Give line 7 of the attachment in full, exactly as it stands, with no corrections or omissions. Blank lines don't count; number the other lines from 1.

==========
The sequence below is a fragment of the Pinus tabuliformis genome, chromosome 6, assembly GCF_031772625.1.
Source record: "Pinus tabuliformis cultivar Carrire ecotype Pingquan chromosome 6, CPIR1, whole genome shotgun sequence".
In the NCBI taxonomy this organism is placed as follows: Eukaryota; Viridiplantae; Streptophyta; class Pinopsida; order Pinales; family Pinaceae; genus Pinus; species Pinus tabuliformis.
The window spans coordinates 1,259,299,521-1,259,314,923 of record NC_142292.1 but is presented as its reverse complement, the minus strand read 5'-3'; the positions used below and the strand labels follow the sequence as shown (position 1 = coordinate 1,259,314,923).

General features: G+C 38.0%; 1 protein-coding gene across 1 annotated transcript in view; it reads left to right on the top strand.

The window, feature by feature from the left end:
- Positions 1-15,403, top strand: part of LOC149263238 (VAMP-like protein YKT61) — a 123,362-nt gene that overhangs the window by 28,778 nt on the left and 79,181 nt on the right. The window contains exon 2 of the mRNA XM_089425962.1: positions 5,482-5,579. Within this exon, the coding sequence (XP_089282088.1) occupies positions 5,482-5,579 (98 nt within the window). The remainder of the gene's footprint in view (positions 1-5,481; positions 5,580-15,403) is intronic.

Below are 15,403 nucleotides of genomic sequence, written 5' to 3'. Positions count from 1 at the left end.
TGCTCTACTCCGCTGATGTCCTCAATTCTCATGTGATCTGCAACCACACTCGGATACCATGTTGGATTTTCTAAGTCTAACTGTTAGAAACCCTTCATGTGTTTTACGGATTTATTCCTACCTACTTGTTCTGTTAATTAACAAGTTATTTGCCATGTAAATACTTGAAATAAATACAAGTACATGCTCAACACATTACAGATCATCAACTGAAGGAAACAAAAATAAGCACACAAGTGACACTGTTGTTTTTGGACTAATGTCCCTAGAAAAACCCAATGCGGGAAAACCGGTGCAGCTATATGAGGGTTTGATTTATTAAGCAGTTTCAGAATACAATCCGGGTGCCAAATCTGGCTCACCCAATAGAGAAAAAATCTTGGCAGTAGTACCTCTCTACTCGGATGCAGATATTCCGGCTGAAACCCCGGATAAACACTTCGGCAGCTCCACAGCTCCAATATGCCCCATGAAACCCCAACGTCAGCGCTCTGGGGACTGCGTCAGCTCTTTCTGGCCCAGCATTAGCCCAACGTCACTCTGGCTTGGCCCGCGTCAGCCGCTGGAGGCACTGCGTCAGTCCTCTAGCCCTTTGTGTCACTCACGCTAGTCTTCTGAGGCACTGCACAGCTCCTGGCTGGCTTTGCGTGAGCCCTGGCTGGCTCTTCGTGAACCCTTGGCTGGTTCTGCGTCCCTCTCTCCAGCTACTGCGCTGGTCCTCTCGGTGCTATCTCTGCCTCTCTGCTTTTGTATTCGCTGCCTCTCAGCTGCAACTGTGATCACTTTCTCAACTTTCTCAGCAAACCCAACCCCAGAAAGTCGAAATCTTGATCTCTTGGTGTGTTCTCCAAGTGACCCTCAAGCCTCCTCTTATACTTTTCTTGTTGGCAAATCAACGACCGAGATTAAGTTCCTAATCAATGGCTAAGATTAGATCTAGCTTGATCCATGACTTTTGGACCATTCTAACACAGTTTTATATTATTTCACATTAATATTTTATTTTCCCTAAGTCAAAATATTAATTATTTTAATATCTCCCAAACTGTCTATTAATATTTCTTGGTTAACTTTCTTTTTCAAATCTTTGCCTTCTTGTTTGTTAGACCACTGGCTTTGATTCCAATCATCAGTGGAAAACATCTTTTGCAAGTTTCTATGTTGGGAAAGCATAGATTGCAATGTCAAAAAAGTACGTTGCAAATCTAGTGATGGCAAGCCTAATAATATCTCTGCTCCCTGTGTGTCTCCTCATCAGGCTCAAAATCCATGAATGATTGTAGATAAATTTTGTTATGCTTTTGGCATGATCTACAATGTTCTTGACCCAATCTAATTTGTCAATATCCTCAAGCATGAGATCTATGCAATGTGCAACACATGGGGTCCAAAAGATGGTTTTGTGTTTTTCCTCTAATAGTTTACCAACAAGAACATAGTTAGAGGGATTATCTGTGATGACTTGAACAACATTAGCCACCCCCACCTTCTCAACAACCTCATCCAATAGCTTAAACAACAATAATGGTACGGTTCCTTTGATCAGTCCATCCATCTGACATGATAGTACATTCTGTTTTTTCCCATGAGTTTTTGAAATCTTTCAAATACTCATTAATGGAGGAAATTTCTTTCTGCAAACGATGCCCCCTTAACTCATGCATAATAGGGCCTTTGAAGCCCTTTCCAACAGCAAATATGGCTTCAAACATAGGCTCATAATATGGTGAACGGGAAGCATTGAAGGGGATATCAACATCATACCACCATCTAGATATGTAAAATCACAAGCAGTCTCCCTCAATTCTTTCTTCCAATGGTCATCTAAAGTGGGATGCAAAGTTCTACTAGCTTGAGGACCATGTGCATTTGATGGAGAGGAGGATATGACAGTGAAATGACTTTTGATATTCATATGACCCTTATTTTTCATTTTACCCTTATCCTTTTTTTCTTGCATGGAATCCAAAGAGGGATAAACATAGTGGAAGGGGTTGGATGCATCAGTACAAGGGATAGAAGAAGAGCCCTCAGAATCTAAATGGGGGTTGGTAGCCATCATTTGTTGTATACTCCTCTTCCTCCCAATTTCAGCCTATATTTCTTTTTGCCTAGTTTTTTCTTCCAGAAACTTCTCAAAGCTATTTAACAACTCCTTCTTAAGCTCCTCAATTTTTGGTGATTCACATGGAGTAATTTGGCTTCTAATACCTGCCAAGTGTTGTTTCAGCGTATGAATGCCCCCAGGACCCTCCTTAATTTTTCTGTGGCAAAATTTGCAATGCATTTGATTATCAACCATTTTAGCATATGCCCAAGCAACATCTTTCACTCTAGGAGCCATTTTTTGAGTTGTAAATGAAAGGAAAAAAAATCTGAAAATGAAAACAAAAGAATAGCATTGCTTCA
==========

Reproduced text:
- Positions 1-15,403, top strand: part of LOC149263238 (VAMP-like protein YKT61) — a 123,362-nt gene that overhangs the window by 28,778 nt on the left and 79,181 nt on the right. The window contains exon 2 of the mRNA XM_089425962.1: positions 5,482-5,579. Within this exon, the coding sequence (XP_089282088.1) occupies positions 5,482-5,579 (98 nt within the window). The remainder of the gene's footprint in view (positions 1-5,481; positions 5,580-15,403) is intronic.